What are Elephant Bucks? Simply stated, Elephant Bucks is the really big money and the enormous satisfaction you can earn by writing successfully for a television sitcom.
This book is a comprehensive guide to writing that killer spec sitcom script and launching a career as a TV sitcom writer. Includes detailed inside information on how to choose the right series to spec, how to pick the right story and detailed, step-by-step instruction on how to write the scripts that will get you work. Also, how to use those scripts to get your big break in Hollywood.
Includes unique first-hand experience on how to handle TV pitch meetings, freelance writing assignments, staff work, agents, executives and stars.
Sheldon Bull has been earning Elephant Bucks as a professional television sitcom writer, producer, and director for thirty years. His career has included writing for MASH, developing, writing and producing the hit CBS sitcom Newhart starring Bob Newhart, writing and producing the ABC hit sitcom Coach and producing, writing and directing the ABC hit series Sabrina – The Teenage Witch. He has worked on the staffs of eleven different prime time network television situation comedies. He has personally written or rewritten over three hundred sitcom episodes.
Each chapter of ‘Screenwriting for Teens’ defines a concept, illustrates it with examples of current and/or classic films, and challenges its readers with creative writing, analytical, and discussion exercises. The material has application to coursework in English, media, theatre, journalism, and psychology.
A revised and expanded sequel to Stealing Fire from the Gods, this 2nd edition includes important new revelations concerning the ultimate source of unity, the structures of the whole story passage, the anti-hero’s journey, the high-concept great idea, the secrets of charismatic characters, and the analyses of many important new stories and successful films.
This book explains how the Moral Premise, a statement of truth about the protagonist’s psychological predicament, is a fundamental part of every successful movie’s structure. It is also a book about how you, the filmmaker, can appropriate the Moral Premise to create great motion pictures that resonate with large audiences.
You will learn:
The author, Stan Williams, is an internationally award-winning filmmaker, writer, and instructor. During the past 30 years, he has produced, written, directed, shot, or edited over 400 projects.
Dialog is one of the best known, and obvious, elements in a film. But the language of cinema is more subtle and sophisticated than dialog alone. From Metropolis to Kill Bill, this remarkable reference guide reveals 100 of the most potent storytelling tools of the medium, compelling cinematic devices beyond dialog for screenwriters and directors to pump up action, develop characters and energize a motion picture’s plot.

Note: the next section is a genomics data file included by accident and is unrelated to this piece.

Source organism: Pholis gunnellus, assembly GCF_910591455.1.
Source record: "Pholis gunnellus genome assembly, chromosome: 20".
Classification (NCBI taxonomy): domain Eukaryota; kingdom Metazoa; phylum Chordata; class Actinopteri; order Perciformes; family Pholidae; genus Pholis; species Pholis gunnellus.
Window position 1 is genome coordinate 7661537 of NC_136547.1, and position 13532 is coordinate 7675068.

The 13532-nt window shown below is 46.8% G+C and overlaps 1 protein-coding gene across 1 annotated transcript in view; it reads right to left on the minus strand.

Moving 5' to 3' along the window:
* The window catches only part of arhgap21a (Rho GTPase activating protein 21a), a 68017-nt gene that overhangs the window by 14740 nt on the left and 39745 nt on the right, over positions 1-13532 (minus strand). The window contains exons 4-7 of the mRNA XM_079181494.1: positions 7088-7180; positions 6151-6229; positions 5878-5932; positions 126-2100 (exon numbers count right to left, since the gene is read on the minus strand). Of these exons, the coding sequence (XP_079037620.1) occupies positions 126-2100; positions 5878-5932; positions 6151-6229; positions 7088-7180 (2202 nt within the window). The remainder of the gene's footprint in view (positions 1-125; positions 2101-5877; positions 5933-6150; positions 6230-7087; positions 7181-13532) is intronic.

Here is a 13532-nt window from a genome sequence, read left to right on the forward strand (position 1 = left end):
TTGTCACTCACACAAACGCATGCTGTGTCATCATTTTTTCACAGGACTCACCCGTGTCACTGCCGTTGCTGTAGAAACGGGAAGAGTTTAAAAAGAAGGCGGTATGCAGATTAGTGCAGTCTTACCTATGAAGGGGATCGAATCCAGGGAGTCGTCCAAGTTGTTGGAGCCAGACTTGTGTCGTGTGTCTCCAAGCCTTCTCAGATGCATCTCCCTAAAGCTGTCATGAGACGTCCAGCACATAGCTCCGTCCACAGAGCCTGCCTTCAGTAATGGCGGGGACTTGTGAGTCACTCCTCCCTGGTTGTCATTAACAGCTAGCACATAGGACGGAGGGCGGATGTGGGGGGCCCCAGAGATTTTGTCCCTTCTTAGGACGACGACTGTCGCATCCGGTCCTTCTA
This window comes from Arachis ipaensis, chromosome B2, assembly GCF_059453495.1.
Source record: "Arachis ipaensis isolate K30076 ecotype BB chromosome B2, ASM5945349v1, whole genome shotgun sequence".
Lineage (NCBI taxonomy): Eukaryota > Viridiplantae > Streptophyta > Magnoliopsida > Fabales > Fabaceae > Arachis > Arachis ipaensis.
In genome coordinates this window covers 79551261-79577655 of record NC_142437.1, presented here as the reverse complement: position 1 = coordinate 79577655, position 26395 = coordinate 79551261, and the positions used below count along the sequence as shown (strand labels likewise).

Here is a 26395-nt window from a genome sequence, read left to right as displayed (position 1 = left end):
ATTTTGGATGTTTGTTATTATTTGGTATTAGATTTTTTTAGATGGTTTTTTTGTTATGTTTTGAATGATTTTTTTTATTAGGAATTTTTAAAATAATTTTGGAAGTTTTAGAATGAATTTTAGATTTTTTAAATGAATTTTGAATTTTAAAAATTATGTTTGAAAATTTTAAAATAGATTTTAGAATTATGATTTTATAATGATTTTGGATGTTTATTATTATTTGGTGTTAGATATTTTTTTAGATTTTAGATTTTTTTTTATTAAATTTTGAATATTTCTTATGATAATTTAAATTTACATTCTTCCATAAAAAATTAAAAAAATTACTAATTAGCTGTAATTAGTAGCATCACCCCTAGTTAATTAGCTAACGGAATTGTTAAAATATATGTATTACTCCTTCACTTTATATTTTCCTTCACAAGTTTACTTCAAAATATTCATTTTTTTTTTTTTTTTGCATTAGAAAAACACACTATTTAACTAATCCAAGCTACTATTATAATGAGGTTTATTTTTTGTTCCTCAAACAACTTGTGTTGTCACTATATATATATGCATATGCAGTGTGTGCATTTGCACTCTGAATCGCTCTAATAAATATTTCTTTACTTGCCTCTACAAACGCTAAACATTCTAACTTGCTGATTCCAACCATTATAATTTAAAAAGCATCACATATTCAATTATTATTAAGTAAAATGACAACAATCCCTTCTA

Here’s what you’ll learn:
17 basic building blocks of cinematic language
100 examples of cinematic techniques that create layering and more powerful scenes
100 definitions of cinematic tools
How to use sound, picture and camera motion as storytelling devices
How to show character change without using dialog
How filmmakers marry story and technique
All this and more illustrated by over 500 frame grabs and 76 script excerpts from the most memorable moments in film history.
The mastery of cinematic storytelling unites all successful film artists who share a fluency in the sight, sound and motion of movies. If you want to take your screenplay or your film appreciation to a higher level, this book will get you there.
He’s made millions of dollars selling screenplays. Now “one of Hollywood’s most successful spec screenwriters” tells all in this fast, funny and candid look inside the movie business. Save the Cat is just one of many iron-clad rules for making your ideas more marketable and your script more satisfying and saleable, including:
This ultimate insider’s guide reveals the secrets that none dare admit, told by a showbiz veteran who’s proven that you can sell your script if you can save the cat.
Building Conflict in Your Script.
“My writing partners are Freud, Jung and Campbell…who are you working with now?”
Hitchcock once said: “Drama is just human life with all the boring parts cut out.”
This book will help you tap into these great psychological resources to learn how to write and reflect real human drama.
William Indick, who lives in Brooklyn, NY, is a screenwriter, author and Assistant Professor of Psychology at Dowling College.
An analysis of over 50 US and foreign films in every cinematic genre, including drama, westerns, horror, action-adventure, romance, comedy, romantic comedy, suspense-thriller and fantasy-science fiction. It reveals why some films continue to touch and connect with audiences.